Welcome to Mythology Mondays, where I highlight a different Greek myth or an aspect of mythology that has influenced the Turning Creek series. The first two books, Lightning in the Dark and Storm in the Mountains are out now.
When people refer to Hades, they often, mistakenly, refer to a place (“It’s hot as Hades in here.”) instead of the character, Hades, ruler of the Underworld and the giver of wealth from the earth. This is common because first century Jews and early Christians, translating Hebrew into Greek, translated the word “Sheol” into “Hades.”
If you are in my generation, you might think of this version of Hades:
Most Greek, and later Roman, depictions of Hades showed him as a serious, dark-bearded man, seated on a throne and bearing a scepter topped by a bird. To the Romans, he was Pluto. In both cultures, he was the ruler and advocate of the dead and the giver of riches from the earth. In some art, he was depicted with an overflowing cornucopia.
Hades was one of the six children of Kronos and Rhea. Kronos, fearing the prophecy which stated that one of his offspring would defeat him and usurp his power did the only logical thing. He ate his children as soon as they were born. Rhea contrived to save Zeus from her husband (one has to wonder why, after he ate the first kid, she continued to bear him five more). Zeus later defeated Kronos and cut open his father to set his siblings free. The children of Kronos and Rhea included: three daughters – Hestia, Demeter, and Hera (who would later become Zeus’ wife) and three sons – Hades, Zeus, and Poseidon.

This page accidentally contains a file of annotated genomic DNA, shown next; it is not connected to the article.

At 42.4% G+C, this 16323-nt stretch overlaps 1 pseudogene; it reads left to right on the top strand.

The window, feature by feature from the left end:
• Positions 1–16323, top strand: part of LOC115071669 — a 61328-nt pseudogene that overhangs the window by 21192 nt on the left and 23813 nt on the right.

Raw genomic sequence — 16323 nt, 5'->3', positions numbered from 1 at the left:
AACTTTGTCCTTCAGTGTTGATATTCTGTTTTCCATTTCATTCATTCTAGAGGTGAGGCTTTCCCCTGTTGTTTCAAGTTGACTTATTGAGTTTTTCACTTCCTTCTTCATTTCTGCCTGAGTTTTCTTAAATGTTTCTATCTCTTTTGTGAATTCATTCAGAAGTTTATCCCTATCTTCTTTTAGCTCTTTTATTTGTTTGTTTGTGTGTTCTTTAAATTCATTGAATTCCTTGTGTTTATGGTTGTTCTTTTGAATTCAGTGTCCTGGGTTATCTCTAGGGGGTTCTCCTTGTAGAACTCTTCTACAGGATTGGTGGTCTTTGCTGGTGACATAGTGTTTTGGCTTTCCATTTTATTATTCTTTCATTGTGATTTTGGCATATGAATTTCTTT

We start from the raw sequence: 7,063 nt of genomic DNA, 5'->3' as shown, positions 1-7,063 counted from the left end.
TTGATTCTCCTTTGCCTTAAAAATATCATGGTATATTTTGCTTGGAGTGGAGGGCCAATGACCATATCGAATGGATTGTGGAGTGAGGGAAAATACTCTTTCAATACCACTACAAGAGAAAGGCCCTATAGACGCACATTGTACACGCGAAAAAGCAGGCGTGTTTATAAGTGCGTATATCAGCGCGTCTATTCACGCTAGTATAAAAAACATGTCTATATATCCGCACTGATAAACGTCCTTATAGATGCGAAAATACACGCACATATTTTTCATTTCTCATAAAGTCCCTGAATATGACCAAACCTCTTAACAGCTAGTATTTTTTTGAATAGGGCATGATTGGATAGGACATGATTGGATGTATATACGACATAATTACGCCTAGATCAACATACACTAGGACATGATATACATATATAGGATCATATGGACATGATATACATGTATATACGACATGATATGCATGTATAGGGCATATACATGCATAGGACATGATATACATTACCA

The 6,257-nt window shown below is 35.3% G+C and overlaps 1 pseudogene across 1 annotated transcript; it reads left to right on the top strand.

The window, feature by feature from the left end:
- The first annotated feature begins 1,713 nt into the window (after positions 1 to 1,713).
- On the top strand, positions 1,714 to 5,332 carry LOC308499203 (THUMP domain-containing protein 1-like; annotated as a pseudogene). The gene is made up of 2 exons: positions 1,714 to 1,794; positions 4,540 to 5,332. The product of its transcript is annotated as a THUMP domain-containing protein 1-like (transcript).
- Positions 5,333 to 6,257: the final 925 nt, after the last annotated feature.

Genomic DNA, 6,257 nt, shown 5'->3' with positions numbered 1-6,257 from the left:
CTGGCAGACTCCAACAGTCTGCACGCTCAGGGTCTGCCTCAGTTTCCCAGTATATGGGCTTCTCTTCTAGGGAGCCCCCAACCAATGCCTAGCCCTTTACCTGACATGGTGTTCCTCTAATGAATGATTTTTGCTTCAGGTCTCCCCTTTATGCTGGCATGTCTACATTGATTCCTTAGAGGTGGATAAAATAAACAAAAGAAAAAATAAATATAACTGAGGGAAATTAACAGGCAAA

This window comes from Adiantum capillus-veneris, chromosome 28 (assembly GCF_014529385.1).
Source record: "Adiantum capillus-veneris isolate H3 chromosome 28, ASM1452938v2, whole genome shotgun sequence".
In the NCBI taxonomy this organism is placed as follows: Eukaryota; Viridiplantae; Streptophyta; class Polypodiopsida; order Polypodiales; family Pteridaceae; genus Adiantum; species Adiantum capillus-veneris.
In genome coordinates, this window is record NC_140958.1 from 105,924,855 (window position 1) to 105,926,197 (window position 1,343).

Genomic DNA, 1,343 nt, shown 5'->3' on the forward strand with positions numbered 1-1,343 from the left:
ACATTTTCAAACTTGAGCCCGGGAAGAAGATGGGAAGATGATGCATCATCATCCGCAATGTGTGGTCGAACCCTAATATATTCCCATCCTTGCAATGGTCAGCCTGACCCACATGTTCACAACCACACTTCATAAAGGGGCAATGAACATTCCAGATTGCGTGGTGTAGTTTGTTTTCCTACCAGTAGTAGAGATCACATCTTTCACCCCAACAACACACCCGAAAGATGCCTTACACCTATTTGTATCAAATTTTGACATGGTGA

The three brothers drew lots to divide the earth. Zeus received the land, Poseidon the waters, and Hades the darkness or shades of the earth. He was sometimes referred to as the King of Shades or the infernal Zeus. Hades set up shop in the underworld and guarded the gates to his kingdom with ferocity. He was cursed by mortal men who would slap the ground and curse his name for his power over death. When men offered sacrifices to Hades, they slaughtered black sheep and turned their faces away from the offering.
After spending some time alone in the dreariness of his domain, Hades decided he needed some companionship of the feminine variety. He asked his brother, Zeus, for one of his daughters and Zeus offered Persephone, daughter of Demeter. In case you have not been following: Persephone was Hades’ niece begot through a liaison between his two siblings. Zeus, knowing Demeter would never approve of the match, gave Hades the right to kidnap Persephone and take her forcibly as his wife.
Hades stole Persephone as she innocently played in a field of flowers and took her down into the Underworld in a chariot pulled by black, immortal horses. Demeter, distraught, brought an endless winter to the earth as she searched and mourned for her daughter. Eventually, Hades allows Persephone to leave and visit her mother, but tricks her into eating a pomegranate seed first which compelled her to return to him after a set time had passed. Thus, the Greeks thought the winter was brought by Demeter while her daughter was away and the spring came each season when Persephone was allowed to come to the surface and visit her mother.
Hades, the God of the Dead, was unable to bear children himself. His wife, bore two children fathered by Zeus (her father, uncle, brother-in-law).
In Turning Creek, there is no Hades character. There are, as far as we know as this point, no Remnants of the original six gods and goddesses. Hades is occasionally referred to in conversations between the Remnants of Turning Creek.